Some of the world’s most complex Systems-on-Chip (SoCs) are being developed for automotive applications. These SoCs have heterogeneous architectures with a variety of processors and accelerators that do real-time image processing for assisted and autonomous driving applications. The Bosch Visiontec team, in Sophia Antipolis, France develops these state-of-the-art SoCs and they recently co-authored a white paper with Mentor, a Siemens Business, that details how they have leveraged high-level synthesis to design these complex ICs.
Traditional SoC design flows start with designers modeling at the system level in MATLAB or languages like System-C or C++. Once the functional trade-offs have been made, designers implement the design architectures using Register Transfer Language (RTL) code which is used for logic synthesis, placement and routing. In the case of autonomous vehicle applications, the algorithms to do image recognition are mathematically intense and the Bosch team found themselves facing very aggressive design schedules. With autonomous and assisted vehicles being such a new area, Bosch also found that their design specifications were continually changing. With that in mind, the team quickly decided that hand-coding RTL was not going to be a viable option. They needed a way to respond in a nimble fashion to design specification changes while being able to rapidly iterate their RTL design.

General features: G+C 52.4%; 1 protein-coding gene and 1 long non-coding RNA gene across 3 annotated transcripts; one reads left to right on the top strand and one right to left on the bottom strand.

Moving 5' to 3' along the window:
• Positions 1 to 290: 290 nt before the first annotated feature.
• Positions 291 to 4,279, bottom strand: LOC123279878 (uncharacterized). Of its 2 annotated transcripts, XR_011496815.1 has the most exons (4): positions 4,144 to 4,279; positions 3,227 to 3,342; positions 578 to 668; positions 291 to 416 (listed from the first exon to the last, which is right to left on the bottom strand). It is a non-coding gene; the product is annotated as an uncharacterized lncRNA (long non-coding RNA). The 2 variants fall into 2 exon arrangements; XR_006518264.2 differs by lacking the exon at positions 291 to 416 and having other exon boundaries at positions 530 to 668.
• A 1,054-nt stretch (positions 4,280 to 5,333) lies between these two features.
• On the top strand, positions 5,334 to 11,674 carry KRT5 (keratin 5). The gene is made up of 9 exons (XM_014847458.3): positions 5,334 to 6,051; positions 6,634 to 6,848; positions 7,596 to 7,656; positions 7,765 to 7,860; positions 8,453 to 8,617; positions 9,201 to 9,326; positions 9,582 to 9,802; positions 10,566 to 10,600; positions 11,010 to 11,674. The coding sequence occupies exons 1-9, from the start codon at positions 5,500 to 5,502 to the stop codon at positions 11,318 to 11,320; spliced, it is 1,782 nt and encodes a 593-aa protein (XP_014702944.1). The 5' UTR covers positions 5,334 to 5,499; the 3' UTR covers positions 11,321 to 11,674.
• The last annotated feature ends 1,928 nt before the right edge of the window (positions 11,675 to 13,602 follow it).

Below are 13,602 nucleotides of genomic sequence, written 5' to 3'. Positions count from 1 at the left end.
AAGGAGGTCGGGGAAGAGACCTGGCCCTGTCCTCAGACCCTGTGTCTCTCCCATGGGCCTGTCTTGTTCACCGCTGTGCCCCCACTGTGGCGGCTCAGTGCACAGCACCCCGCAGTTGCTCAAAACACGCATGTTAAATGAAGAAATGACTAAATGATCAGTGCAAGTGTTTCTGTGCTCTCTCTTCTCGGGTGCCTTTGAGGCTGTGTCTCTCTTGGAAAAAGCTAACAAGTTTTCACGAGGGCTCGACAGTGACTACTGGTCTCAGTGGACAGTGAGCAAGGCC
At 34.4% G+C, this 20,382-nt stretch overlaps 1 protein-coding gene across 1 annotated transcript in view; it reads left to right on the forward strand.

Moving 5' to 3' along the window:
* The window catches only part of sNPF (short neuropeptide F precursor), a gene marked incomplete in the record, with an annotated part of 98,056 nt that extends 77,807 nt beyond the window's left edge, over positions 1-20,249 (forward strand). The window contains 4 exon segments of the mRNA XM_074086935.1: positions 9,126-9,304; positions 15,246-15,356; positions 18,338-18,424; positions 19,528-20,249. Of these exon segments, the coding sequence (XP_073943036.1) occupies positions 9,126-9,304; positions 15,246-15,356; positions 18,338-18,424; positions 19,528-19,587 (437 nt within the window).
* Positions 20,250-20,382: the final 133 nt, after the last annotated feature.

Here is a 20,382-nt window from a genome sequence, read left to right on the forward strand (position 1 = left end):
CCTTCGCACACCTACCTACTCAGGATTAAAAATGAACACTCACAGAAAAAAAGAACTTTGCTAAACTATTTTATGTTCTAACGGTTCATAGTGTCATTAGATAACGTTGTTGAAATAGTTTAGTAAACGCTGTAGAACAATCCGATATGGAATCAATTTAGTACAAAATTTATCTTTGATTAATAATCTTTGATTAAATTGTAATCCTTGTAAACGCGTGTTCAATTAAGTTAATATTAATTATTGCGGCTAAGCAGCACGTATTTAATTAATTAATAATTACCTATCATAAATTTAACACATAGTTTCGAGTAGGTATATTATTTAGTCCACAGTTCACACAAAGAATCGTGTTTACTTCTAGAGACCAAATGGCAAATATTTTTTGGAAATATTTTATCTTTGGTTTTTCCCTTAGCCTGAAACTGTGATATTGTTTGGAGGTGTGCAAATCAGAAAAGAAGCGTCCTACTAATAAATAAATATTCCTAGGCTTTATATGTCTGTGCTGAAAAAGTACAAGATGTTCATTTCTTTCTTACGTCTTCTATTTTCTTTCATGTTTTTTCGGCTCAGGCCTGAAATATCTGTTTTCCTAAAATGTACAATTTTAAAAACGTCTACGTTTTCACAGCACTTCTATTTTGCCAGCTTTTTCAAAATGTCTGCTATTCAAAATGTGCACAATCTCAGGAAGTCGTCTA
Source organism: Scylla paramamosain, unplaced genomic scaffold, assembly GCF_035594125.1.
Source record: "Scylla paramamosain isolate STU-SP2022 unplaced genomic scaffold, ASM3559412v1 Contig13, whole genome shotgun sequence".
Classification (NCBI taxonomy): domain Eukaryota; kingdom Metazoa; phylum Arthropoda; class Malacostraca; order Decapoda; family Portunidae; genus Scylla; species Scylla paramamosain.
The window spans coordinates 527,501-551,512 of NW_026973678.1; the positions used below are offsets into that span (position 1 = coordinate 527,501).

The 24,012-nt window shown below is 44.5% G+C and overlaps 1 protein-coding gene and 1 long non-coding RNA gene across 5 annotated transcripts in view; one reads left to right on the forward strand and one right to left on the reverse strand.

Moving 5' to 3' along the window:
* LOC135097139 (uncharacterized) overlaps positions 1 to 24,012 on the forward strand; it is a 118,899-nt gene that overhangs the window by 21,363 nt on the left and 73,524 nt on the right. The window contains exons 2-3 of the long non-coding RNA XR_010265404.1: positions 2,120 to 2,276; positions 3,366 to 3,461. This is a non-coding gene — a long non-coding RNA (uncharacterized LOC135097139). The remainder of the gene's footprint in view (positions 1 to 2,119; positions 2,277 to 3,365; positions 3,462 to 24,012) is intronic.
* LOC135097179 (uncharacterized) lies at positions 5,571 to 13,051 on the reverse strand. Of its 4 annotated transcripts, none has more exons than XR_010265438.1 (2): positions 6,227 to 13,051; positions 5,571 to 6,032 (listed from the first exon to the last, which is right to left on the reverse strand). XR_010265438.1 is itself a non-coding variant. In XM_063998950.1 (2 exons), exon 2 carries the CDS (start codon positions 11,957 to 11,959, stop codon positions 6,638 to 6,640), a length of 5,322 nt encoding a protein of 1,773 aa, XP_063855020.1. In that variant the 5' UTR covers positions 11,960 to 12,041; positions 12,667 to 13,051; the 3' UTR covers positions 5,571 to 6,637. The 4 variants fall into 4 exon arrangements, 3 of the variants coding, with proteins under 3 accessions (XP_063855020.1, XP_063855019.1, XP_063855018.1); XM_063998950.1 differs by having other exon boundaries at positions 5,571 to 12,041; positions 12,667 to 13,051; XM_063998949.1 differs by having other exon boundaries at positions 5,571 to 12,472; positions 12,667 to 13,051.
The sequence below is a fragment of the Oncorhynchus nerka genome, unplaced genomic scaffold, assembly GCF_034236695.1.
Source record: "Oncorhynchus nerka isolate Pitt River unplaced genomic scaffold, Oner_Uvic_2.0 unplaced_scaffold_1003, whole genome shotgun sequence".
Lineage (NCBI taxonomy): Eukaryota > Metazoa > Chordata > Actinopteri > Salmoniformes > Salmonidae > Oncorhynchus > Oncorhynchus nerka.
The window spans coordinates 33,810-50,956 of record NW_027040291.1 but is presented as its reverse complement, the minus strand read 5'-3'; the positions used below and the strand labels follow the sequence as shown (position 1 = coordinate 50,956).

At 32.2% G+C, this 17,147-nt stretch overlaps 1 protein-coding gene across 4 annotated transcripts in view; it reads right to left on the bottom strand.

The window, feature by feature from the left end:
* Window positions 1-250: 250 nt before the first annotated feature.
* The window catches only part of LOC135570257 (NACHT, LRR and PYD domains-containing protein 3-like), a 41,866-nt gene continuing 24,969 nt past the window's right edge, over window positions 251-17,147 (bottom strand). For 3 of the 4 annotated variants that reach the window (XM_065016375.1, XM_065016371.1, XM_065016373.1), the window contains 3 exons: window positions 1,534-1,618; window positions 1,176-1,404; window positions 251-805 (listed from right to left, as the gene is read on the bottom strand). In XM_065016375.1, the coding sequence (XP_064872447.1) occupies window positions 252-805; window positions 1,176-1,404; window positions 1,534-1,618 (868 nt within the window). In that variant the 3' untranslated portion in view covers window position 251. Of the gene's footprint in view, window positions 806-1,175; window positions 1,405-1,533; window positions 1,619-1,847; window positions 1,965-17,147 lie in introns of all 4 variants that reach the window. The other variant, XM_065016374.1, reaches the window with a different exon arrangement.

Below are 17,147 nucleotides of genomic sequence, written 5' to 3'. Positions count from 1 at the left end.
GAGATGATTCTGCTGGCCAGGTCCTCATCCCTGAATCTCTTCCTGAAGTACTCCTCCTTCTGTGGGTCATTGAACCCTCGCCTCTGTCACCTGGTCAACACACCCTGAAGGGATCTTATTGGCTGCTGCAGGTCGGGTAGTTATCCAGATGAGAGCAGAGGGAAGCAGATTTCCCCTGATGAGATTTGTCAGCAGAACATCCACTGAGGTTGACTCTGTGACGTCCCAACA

Bosh partnered with Mentor to implement a design flow that used Mentor’s Catapult High Level Synthesis (HLS) and PowerPro platforms. The team chose to implement their designs using a synthesis friendly subset of ANSI C++ and to then use the Catapult flow to synthesize and optimize their design blocks. Using C++ allowed the Bosch team to stay at a higher level of abstraction while also using parameterized functions to avoid writing the same functions multiple times for different designs.